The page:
We’ve been coming to Sea life (or Underwater World, as we’ve always called it) since Miss 19 was Miss still in a pram. It’s become a tradition – one of the first things we had to do each time we came to the coast.
But it’s been a few years since we’ve been here and, well, the otters have gone – and I can’t seem to find out why. (If you know, please tell me).
Other than the missing otters, Underwater World still delivers.
There’s still the ocean glass tunnels with the massive gropers, rays and reef sharks.
There’s still the billabongs and the river zones, the seahorses and pacific reef. And there’s still the seals – watching their antics is worth the price of admission alone. Make sure that you time your visit for the twice daily shows.
The touch pool out the front is still a source of wonder for little kids, but at the moment it’s also serving as a nursery for a clutch of baby turtles. They’ll be grown in the aquarium until they’re 15cm long and have a fighting chance in the ocean (did you know that just 1 in 1000 sea turtles survives to maturity?). The turtles are tagged, released, and their travels tracked. With luck, they’ll survive to come back to the beach of their hatching to lay their own eggs – many years from now.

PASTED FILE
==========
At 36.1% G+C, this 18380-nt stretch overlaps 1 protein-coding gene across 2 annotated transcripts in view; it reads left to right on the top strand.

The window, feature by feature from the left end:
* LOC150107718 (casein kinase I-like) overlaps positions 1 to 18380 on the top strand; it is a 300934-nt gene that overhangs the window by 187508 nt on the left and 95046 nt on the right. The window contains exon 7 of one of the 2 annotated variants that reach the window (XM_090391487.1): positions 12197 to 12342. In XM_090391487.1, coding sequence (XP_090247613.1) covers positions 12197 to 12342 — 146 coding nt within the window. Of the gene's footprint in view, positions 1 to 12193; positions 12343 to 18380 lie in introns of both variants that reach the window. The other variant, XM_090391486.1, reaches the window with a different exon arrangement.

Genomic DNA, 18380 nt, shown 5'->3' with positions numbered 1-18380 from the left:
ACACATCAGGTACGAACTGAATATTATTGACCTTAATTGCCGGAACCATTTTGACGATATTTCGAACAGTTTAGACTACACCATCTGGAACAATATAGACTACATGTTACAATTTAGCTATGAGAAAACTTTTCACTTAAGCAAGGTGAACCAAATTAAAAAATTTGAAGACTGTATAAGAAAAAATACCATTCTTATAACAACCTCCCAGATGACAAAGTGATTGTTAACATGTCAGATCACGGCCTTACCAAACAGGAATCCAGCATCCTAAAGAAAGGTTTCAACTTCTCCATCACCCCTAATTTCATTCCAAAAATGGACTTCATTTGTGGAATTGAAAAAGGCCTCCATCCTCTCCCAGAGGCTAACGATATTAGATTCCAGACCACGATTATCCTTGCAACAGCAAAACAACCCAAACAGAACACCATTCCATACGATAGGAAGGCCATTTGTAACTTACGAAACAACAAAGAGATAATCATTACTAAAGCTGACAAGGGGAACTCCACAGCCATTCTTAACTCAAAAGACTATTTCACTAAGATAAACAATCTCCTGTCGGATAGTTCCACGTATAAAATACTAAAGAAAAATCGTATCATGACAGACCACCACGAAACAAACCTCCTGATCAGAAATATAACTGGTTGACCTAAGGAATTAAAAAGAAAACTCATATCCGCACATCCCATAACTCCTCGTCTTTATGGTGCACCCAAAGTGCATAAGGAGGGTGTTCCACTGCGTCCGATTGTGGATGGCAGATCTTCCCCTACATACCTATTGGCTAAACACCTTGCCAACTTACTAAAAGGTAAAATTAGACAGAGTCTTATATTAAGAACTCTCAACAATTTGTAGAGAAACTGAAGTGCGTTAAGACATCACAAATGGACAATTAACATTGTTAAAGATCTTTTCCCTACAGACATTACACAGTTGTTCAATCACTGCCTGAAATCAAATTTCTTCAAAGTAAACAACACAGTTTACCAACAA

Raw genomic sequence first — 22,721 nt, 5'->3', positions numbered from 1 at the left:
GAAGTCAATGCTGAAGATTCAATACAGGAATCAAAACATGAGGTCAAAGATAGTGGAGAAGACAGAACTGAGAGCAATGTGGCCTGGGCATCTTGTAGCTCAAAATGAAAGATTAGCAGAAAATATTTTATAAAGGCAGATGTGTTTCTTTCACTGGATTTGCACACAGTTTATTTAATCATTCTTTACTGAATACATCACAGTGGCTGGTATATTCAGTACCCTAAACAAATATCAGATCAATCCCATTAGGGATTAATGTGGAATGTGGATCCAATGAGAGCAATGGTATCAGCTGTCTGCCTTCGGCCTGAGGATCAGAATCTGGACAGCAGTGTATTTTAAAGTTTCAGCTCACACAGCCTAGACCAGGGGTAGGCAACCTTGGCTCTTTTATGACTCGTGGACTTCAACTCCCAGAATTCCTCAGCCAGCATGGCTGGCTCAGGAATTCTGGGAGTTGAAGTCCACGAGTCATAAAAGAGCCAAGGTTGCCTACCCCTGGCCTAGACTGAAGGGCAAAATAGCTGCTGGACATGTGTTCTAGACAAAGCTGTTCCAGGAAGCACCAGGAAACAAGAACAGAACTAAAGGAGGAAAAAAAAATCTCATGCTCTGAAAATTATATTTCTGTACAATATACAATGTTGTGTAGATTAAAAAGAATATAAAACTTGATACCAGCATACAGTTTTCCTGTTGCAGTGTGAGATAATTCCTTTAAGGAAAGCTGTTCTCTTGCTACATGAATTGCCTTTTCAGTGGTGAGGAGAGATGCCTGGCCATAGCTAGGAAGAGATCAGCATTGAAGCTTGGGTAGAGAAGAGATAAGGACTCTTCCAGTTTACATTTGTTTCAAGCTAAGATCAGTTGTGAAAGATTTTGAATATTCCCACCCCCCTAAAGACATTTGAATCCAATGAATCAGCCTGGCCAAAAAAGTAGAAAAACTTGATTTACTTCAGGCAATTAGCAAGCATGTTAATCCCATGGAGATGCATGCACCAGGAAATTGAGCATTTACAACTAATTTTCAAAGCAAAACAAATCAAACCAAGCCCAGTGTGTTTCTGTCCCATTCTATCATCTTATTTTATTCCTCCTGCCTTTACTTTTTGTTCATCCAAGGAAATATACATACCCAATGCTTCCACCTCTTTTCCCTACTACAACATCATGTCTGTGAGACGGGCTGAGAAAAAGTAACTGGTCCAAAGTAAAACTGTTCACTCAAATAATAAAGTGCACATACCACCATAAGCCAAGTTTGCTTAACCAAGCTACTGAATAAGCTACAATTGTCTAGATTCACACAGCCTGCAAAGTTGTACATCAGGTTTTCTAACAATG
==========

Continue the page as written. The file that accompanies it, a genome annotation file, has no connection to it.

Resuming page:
The jellyfish are also pretty incredible. Coincidentally, I heard a podcast only the day before we visited Underwater World that was talking about how jellyfish are both an early warning system on an ecosystem that’s failing – and the cause of a failing eco system getting substantially worse. They’re fabulously interestingly weird creatures – and extremely photogenic.
Worth a visit?
Absolutely. Buy your tickets online to save queues – particularly on weekends and at school holiday time.
Underwater World is also the perfect rainy day school holiday activity – not that it ever rains here on the Sunshine Coast…well, hardly ever…
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